Isaias weakens; may strengthen on path to virus-hit Florida

SAN JUAN — Isaias snapped trees and knocked out power as it blew through the Bahamas on Saturday and weakened to a tropical storm as it churned toward the Florida coast, where it still threatened to complicate efforts to contain the coronavirus in a hot spot.

The storm, which was expected to regain hurricane strength as it neared Florida, was piling another burden on communities already hard hit by other storms and sickness.

Florida authorities closed beaches, parks, and virus testing sites. Though officials did not expect to have to evacuate people, they wrestled with how to prepare shelters where people could seek refuge from the storm if necessary, while safely social distancing to prevent the spread of the virus.


“The most important thing we want people to do now is remain vigilant,” said Governor Ron DeSantis.

Authorities in North Carolina ordered the evacuation of Ocracoke Island, which was slammed by last year’s Hurricane Dorian. Meanwhile, officials in the Bahamas opened shelters for people in Abaco island to help those who have lived in temporary structures since Dorian devastated the area, killing at least 70 people.

Isaias’ maximum sustained winds dipped steadily Saturday and were near 70 miles per hour around 8 p.m., hours after the US National Hurricane Center downgraded its status. It said Isaias would regain hurricane strengthen by early Sunday.

By Saturday evening, the storm was about 100 miles southeast of Fort Lauderdale, Fla. It was moving northwest at 9 miles per hour and expected to be near Florida’s southeast coast early Sunday, then tack near or along the state’s Atlantic coast during the day.

Isaias is expected to remain a hurricane through Monday, then slow weaken on its climb up the Atlantic seaboard. It’s expected to move offshore of the coast of Georgia en route toward the mid-Atlantic states. Heavy rain, flooding and high winds could batter much of the East Coast during the week.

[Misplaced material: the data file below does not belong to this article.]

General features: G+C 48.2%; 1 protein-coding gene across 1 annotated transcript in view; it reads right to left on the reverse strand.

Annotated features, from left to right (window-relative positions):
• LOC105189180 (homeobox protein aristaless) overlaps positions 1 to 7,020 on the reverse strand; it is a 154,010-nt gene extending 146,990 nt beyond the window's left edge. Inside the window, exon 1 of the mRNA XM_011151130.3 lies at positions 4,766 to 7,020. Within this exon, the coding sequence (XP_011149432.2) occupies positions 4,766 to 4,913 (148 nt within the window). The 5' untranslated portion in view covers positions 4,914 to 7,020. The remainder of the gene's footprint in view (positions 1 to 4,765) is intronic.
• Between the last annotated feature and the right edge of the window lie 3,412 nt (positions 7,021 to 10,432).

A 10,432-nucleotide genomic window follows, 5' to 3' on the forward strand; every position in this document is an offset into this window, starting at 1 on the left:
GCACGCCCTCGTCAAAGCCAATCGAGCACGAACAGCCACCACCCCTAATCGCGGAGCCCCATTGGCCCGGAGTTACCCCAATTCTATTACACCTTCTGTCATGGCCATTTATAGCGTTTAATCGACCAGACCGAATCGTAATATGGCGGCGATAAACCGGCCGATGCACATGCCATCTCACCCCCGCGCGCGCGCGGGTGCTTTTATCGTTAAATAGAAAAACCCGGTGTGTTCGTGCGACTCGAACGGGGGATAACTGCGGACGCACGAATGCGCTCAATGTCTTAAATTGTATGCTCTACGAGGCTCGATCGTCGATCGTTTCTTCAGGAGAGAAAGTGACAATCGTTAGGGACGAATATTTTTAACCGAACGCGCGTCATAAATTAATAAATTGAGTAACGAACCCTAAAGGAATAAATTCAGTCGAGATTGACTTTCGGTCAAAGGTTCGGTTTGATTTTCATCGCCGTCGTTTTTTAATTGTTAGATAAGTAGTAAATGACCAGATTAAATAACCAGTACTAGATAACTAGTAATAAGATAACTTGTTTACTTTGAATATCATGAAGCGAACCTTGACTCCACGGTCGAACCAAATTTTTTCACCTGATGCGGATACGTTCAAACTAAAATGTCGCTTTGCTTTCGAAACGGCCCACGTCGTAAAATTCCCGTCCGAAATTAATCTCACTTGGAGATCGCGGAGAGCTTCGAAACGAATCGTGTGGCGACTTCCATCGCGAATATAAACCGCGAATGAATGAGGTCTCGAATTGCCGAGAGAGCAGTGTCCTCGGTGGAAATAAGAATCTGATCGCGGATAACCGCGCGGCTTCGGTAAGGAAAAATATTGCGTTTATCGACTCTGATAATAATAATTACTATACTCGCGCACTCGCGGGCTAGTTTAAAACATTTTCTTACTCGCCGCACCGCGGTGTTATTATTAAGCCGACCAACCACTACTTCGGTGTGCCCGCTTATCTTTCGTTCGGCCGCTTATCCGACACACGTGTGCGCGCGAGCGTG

Despite the approaching storm, NASA said the return of two astronauts aboard a SpaceX capsule was still on track for Sunday afternoon. Doug Hurley and Bob Behnken were preparing to make the first splashdown return in 45 years, after two months docked at the International Space Station. They were aiming for the Gulf of Mexico just off the Florida Panhandle, and flight controllers were keeping close watch on the storm.

Isaias had already been destructive in the Caribbean: On Thursday, while still a tropical storm, it uprooted trees, destroyed crops and homes, and caused widespread flooding and small landslides in the Dominican Republic and Puerto Rico. One man died in the Dominican Republic. In Puerto Rico, the National Guard rescued at least 35 people from floodwaters that swept away one woman, whose body was recovered Saturday.

As the storm moved toward the southeast coast of Florida, a hurricane warning was in effect from Boca Raton to the Volusia-Flagler county line, which lies about 150 miles north.

Florida has been a coronavirus hot spot in the United States in recent weeks, and the added menace of a storm ratcheted up the anxiety there as well. State-run virus testing sites were closing in areas where the storm might hit because the sites are outdoor tents, which could topple in high winds.